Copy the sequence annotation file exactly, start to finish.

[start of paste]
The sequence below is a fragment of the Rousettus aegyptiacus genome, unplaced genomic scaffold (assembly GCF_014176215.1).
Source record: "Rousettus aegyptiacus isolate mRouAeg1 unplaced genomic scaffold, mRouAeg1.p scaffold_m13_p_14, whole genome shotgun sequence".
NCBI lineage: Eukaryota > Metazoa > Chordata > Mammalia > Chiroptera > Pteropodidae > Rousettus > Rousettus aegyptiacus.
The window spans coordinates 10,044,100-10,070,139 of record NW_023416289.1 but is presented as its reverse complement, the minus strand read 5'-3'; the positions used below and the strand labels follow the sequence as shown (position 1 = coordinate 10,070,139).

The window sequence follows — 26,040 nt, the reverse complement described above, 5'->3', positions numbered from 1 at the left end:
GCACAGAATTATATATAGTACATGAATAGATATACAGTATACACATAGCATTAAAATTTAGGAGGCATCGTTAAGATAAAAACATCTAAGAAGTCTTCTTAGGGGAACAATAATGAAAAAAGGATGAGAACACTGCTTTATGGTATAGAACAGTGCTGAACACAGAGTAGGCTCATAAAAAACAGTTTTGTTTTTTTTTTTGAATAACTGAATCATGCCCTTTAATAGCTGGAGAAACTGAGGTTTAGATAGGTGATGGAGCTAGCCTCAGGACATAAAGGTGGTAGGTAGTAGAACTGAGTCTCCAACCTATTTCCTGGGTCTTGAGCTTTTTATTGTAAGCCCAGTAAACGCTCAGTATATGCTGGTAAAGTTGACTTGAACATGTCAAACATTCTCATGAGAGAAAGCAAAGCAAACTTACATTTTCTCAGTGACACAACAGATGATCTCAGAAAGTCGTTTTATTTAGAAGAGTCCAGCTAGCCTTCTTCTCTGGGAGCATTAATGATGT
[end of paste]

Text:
The sequence below is a fragment of the Rousettus aegyptiacus genome, unplaced genomic scaffold (assembly GCF_014176215.1).
Source record: "Rousettus aegyptiacus isolate mRouAeg1 unplaced genomic scaffold, mRouAeg1.p scaffold_m13_p_14, whole genome shotgun sequence".
NCBI lineage: Eukaryota > Metazoa > Chordata > Mammalia > Chiroptera > Pteropodidae > Rousettus > Rousettus aegyptiacus.
The window spans coordinates 10,044,100-10,070,139 of record NW_023416289.1 but is presented as its reverse complement, the minus strand read 5'-3'; the positions used below and the strand labels follow the sequence as shown (position 1 = coordinate 10,070,139).

The window sequence follows — 26,040 nt, the reverse complement described above, 5'->3', positions numbered from 1 at the left end:
GCACAGAATTATATATAGTACATGAATAGATATACAGTATACACATAGCATTAAAATTTAGGAGGCATCGTTAAGATAAAAACATCTAAGAAGTCTTCTTAGGGGAACAATAATGAAAAAAGGATGAGAACACTGCTTTATGGTATAGAACAGTGCTGAACACAGAGTAGGCTCATAAAAAACAGTTTTGTTTTTTTTTTTGAATAACTGAATCATGCCCTTTAATAGCTGGAGAAACTGAGGTTTAGATAGGTGATGGAGCTAGCCTCAGGACATAAAGGTGGTAGGTAGTAGAACTGAGTCTCCAACCTATTTCCTGGGTCTTGAGCTTTTTATTGTAAGCCCAGTAAACGCTCAGTATATGCTGGTAAAGTTGACTTGAACATGTCAAACATTCTCATGAGAGAAAGCAAAGCAAACTTACATTTTCTCAGTGACACAACAGATGATCTCAGAAAGTCGTTTTATTTAGAAGAGTCCAGCTAGCCTTCTTCTCTGGGAGCATTAATGATGT